collimation axis not perfectly normal to horizontal axis
c
directional error depends on zenith angle: c
sin z
(2) Horizontal Axis Error:
horizontal axis deviates from horizontal plane
no effect on horizontal sights
directional error depends on zenith angle i i cot z
Elimination or Correction:
elimination by observations in both telescope positions6 and averaging the results:
1
r (r I r II 200 gon)
2
electronic theodolites: determination from observations in both telescope positions and
numerical correction

plunge the telescope = rotate telescope around horizontal axis by 180 degrees, rotate the instrument around its
vertical axis by 180 degrees and then take a second reading; direct and reverse telescope positions.

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6.3 Optical and Automatic Circle Reading


-

circles made of glass,


graduation by a photo-chemical process,
optical theodolites:
line thickness of several m
increase of reading accuracy by
line microscope and optical
micrometer
electronic theodolites:
automatic reading
coded circles or increments
(light/dark fields)
incremental method: fixed
circle or rotating circle
several different techniques

Coded Circle:
direct direction reading from parallel binary code

Incremental method with fixed circle:

zero direction at switch on of instrument


counting of dark/light changes to determine rotation angle
problem: detection of rotation direction: two photoelectric barriers at distance of 1+1/4
increment lengths
interpolation within increment length to increase resolution

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Dynamic method with rotating circle:

rotating circle, e.g. 180 rotations/minute


fixed photodiode precisely determines rotation velocity
movable photodiode determines horizontal angle with respect to zero direction
horizontal direction measurement from time difference observation:
t counter 2
t counter 1

t counter 2
t full rotation

angle between zero direction and target direction


400 gon

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7 Electronic Distance Measurements (EDM)


7.1 Electromagnetic Waves and their Propagation
Electromagnetic Wave

An electromagnetic wave propagates in space and time. It can be described as a sinusoidal


oscillation.

Its phase is a function of distance and time:


x

y A sin t 0
c

with
y magnitude of oscillation
A amplitude, maximum magnitude of oscillation
= 2f angular frequency [rad/s] with f frequency [1/s]
t time [s]
x position (distance) [m]
c velocity [m/s]
here vacuum velocity: c 2.99792458 10 8 m / s 3 10 8 m / s
zero phase (phase angle at t0, x0) [rad]

simplification if time or position is fixed:


e.g. fixed position
y A sin( t 0 )
other important relations:
c f
T 1/ f
with
wavelength [m]
period [s].

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Electromagnetic Spectrum

Troposphere: neutral atmosphere: <12 km, water vapour <5 km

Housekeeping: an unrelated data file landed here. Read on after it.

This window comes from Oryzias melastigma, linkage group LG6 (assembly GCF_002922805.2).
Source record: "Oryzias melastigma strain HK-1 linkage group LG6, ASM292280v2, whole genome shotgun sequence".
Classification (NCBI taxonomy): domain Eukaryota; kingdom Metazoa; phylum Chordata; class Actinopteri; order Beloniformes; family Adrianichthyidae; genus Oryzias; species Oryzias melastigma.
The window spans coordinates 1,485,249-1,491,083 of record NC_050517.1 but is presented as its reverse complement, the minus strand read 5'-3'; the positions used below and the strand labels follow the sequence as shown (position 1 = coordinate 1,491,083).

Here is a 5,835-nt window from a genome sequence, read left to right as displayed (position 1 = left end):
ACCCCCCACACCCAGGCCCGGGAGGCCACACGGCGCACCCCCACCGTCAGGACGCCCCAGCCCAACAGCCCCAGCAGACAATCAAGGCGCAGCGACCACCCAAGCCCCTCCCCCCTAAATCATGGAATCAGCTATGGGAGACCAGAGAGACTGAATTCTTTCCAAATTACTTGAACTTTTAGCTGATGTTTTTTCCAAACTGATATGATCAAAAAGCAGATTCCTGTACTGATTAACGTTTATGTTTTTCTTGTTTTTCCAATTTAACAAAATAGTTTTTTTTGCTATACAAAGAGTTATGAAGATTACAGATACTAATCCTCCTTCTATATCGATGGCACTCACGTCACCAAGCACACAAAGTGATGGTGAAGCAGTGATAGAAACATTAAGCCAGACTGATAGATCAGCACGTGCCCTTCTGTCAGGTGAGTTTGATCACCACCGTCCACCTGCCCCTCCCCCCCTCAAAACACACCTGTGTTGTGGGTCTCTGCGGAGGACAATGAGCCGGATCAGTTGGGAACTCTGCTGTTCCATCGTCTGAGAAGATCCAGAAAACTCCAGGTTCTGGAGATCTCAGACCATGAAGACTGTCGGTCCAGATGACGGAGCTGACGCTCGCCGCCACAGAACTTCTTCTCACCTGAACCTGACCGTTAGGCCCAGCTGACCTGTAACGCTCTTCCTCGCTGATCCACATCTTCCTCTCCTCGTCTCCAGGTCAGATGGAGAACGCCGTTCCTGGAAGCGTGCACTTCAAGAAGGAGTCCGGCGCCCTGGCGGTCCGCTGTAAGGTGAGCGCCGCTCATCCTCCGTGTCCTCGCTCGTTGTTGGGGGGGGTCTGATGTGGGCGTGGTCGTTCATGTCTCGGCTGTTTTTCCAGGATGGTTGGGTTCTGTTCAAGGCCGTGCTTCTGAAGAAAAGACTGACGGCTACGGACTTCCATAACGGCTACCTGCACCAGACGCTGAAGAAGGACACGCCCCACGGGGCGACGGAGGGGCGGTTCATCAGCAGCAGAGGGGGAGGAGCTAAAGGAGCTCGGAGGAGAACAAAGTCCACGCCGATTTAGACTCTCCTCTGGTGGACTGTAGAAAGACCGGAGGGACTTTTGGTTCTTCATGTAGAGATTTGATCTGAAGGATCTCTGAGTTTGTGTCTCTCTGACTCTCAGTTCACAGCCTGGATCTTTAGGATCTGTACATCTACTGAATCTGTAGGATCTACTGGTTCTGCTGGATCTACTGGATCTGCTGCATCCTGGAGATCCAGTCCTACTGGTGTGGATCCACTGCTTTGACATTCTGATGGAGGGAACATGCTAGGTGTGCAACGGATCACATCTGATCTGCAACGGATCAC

Ionosphere: ionized atmosphere: 100 km 1000+ km

Modulation

Modulation is the process of varying a carrier signal in order to transfer information.

e.g.:

EDM: Amplitude Modulation, Pulsed Signal


GPS: Phase Modulation

Refractive Index

The refractive index of a medium is the ratio of vacuum velocity to the actual phase velocity
of electromagnetic radiation:

c
v
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The following factors influence the refractive index:

Troposphere

Ionosphere

Visible light
temperature, pressure,
water vapour content
(humidity), frequency

negligible (n = 1)

Microwaves
temperature, pressure,
water vapour content (humidity)
(non-dispersive, independent of
frequency)
Density of ionised atoms,
frequency

Group velocity refractive index:

Group velocity (velocity of modulation) differs from phase velocity if the medium is dispersive (i.e. refractive index frequency-dependent).
c
Group velocity refractive index: n g
vg
Examples:
Medium

Vacuum

Visible light (589.3 nm)


n
ng
1.000 000

Microwaves (19 cm)


n
ng
1.000 000

air of 0C, 1013.25 mbar,


0 % rel. humidity.

1.000 292

1.000 302

1.000 288

air of 15C, 1013.25 mbar,


50 % rel. humidity

1.000 273

1.000 286

1.000 311

ionospheric layer with


7 1011 electrons/m3 (local noon,
height above ground 250 km )

1.000 000

0.999 988

1.000 012

Effect on distance errors if refractive index is completely ignored:


0.3 m
n=0.00002 0.02 m
n=1.0003, d=1 km
n=1.00001, d=500 km 5.0 m

Dual-Frequency systems

Dual-frequency systems enable the calculation of phase or group velocity deviations when
used in dispersive media:
e.g.
visible light and troposphere: 441.6 nm (green) and 632.8 nm (red) (EDM)
microwaves and ionosphere: 19.0 cm and 24.4 cm (GPS)

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7.2 Measurement Techniques


two-way ranging, passive reflector, close to the ground, visible light or IR, pulsed or amplitude modulated

Pulse method

1
1 c
v t t
2
2 n

Phase Difference Method

1
N M 1 N M M 1 N M 0 M 0
2
2
2 2
ng
2 n g

N integer ambiguity, - observed phase difference, M 0 - nominal modulation wavelength, M - actual modulation wavelength with refractive index ng